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While studying some algebraic geometry and more specifically secant varieties of Segre embeddings, I encountered a problem. I understand that every variety has a defining ideal such that the variety is the zero set of the ideal. However, I think I may not understand the notion of defining a variety set-theoretically.

As an example, consider the $x$-axis in $\mathbb{R}^2$. I understand it is the zero-set of the polynomial $y=0$, and that it's defining ideal is $\langle y \rangle $.

$\textbf{Question 1: }$ Am I correct in saying that the $x$-axis is generated set-theoretically by $\{y\}$ and ideal-theoretically by $\langle y \rangle $?

If this is the case, the following confuses me. I have seen papers (for example https://arxiv.org/abs/1104.1776) claiming that they defined a certain variety (in this case Sec$_4(\mathbb{P}^3\times \mathbb{P}^3\times \mathbb{P}^3$)) set-theoretically.

$\textbf{Question 2: }$ In this case, what stops me from defining the defining ideal of the variety as the ideal generated by the set of polynomials used for the set-theoretic definition?

I feel this should be possible, but then I would not understand why the above paper only works on a set-theoretic level and why in fact there is a difference.

I would greatly appreciate any help!

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Schemes are locally ringed spaces, which means that in order to specify a scheme, one needs to provide a topological space and structure sheaf. Saying that one has specified a subscheme set-theoretically means that one has given the topological space, but not the structure sheaf. There are many possible choices for the structure sheaf that one could make - for your example of the $x$-axis inside $\Bbb A^2$, it may be set-theoretically specified as $V(y^n)$ for any positive integer $n$, and it's clear that each of these structures are pair-wise non-isomorphic.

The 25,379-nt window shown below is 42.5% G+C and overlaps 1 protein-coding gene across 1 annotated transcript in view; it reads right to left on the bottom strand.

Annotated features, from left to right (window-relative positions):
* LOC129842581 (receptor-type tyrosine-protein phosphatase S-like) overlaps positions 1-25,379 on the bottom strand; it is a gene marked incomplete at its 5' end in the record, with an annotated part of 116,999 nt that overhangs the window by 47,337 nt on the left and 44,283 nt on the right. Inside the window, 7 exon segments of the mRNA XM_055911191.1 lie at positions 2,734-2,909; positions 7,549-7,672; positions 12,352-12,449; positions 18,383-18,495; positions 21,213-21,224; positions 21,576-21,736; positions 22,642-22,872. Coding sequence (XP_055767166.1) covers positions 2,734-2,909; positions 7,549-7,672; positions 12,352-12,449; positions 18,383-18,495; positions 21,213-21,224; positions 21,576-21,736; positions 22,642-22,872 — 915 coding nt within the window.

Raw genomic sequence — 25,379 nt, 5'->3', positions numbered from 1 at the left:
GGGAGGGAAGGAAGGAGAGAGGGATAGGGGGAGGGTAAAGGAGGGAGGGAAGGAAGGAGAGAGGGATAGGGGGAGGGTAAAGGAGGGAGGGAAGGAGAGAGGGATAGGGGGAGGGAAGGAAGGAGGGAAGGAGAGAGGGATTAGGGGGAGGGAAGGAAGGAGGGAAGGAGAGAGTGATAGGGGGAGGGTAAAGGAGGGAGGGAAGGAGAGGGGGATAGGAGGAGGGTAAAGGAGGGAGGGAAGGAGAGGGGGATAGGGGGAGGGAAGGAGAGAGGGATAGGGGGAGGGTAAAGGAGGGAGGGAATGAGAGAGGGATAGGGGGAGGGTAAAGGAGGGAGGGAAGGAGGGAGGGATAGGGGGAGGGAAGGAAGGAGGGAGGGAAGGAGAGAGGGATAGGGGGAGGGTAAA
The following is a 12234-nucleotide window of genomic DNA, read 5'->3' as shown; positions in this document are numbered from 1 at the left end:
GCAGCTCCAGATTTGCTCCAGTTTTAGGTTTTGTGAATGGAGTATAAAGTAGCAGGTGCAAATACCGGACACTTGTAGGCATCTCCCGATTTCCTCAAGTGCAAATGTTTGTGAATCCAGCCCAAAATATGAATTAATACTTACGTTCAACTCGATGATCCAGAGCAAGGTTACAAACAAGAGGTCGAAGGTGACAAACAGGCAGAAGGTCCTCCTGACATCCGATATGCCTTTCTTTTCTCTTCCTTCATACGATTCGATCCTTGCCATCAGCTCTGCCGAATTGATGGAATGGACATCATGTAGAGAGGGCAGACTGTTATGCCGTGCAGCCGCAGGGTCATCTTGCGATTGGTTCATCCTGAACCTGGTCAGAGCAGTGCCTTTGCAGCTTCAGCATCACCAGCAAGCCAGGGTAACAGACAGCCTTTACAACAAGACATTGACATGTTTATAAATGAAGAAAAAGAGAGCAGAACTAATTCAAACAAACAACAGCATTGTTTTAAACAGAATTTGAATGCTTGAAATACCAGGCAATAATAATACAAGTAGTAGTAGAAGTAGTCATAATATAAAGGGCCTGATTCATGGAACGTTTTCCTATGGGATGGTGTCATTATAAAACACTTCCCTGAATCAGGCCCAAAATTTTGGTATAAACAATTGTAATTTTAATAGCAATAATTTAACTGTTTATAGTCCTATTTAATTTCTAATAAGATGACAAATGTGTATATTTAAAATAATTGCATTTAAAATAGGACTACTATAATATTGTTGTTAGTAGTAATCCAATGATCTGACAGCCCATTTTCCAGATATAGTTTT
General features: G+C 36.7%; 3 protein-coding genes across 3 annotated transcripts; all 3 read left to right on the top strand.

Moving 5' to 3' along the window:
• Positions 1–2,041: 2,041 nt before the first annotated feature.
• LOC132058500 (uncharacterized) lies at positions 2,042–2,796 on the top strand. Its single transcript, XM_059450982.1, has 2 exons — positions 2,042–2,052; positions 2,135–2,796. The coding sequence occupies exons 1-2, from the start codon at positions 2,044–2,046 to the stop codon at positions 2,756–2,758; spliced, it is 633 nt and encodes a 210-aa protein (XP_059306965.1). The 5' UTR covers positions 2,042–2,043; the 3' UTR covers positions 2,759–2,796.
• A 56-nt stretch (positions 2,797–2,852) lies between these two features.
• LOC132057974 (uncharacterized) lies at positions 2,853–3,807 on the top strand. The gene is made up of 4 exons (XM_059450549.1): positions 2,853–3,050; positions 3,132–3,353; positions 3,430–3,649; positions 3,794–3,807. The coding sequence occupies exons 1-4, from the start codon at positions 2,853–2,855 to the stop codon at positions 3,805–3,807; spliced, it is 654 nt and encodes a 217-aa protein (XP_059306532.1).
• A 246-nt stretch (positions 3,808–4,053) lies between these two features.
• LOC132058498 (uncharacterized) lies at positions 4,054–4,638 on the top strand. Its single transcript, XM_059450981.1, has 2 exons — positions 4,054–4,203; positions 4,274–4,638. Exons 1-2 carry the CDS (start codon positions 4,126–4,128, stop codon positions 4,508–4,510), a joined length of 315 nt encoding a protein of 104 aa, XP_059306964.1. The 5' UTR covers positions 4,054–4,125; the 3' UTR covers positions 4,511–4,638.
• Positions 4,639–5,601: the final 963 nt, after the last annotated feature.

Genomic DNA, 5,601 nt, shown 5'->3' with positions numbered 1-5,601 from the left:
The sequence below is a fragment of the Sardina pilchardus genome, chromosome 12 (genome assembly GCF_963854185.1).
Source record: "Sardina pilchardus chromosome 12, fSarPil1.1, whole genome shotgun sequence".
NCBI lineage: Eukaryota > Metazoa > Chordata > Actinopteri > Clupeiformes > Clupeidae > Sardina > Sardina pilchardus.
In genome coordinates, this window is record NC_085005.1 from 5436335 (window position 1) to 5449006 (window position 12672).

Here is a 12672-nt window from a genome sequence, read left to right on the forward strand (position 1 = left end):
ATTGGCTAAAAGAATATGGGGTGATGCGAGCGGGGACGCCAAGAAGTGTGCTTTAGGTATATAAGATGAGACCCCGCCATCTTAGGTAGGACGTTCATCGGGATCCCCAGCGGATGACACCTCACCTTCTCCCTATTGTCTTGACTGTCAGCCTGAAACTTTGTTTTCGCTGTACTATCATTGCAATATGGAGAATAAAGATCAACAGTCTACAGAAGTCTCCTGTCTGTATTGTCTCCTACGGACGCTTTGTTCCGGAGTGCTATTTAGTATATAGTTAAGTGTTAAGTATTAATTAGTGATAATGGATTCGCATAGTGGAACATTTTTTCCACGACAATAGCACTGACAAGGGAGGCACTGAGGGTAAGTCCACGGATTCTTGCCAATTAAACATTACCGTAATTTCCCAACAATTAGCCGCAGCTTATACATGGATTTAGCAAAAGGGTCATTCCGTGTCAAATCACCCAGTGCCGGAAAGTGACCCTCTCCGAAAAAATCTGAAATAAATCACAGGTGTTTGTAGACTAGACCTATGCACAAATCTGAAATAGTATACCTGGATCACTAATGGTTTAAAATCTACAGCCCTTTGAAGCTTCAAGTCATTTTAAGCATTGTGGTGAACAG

As for your question 2, when you are talking about a closed subset of some scheme and attempting to give it a scheme structure, the structure you refer to is often called the "reduced-induced" structure. There are times when it makes sense to deal with this (if a property you're looking at doesn't depend on the reducedness, for instance) and there are times when it makes things behave poorly (counting multiplicity of things, for instance). A lot of interesting algebraic geometry happens when you remember this, so that's probably motivation enough to think about it.

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  • $\begingroup$ Thank you for your comment! I do not know anything about schemes so I will look into them. Am I correct in interpretating your first answer as saying that there is no natural way to obtain the ideal $\langle y \rangle$ starting from the set $\{ y^4\}$ for example. In my case this was the case because I 'naively' started with exactly $\{ y \}$. $\endgroup$ – MisterT Nov 11 '17 at 20:46
  • $\begingroup$ What do you mean when you're talking about $\{y^4\}$? $\endgroup$ – KReiser Nov 11 '17 at 20:52
  • $\begingroup$ I mean that one can define the $x$-axis set theoretically as the zero set by the polynomial $y^4$. While asking the question I assumed there was a simple way to obtain the defining ideal of the $x$-axis from this, by just taking $y^4$ as a generator of the ideal. However, this is clearly not the case $\endgroup$ – MisterT Nov 11 '17 at 20:54
  • $\begingroup$ There's a simple way to specify the defining ideal like that, and the most usual way is as $V(y^4)$ (or $V(I)$ for some specified ideal $I$). I was just confused about your notation. $\endgroup$ – KReiser Nov 11 '17 at 21:21

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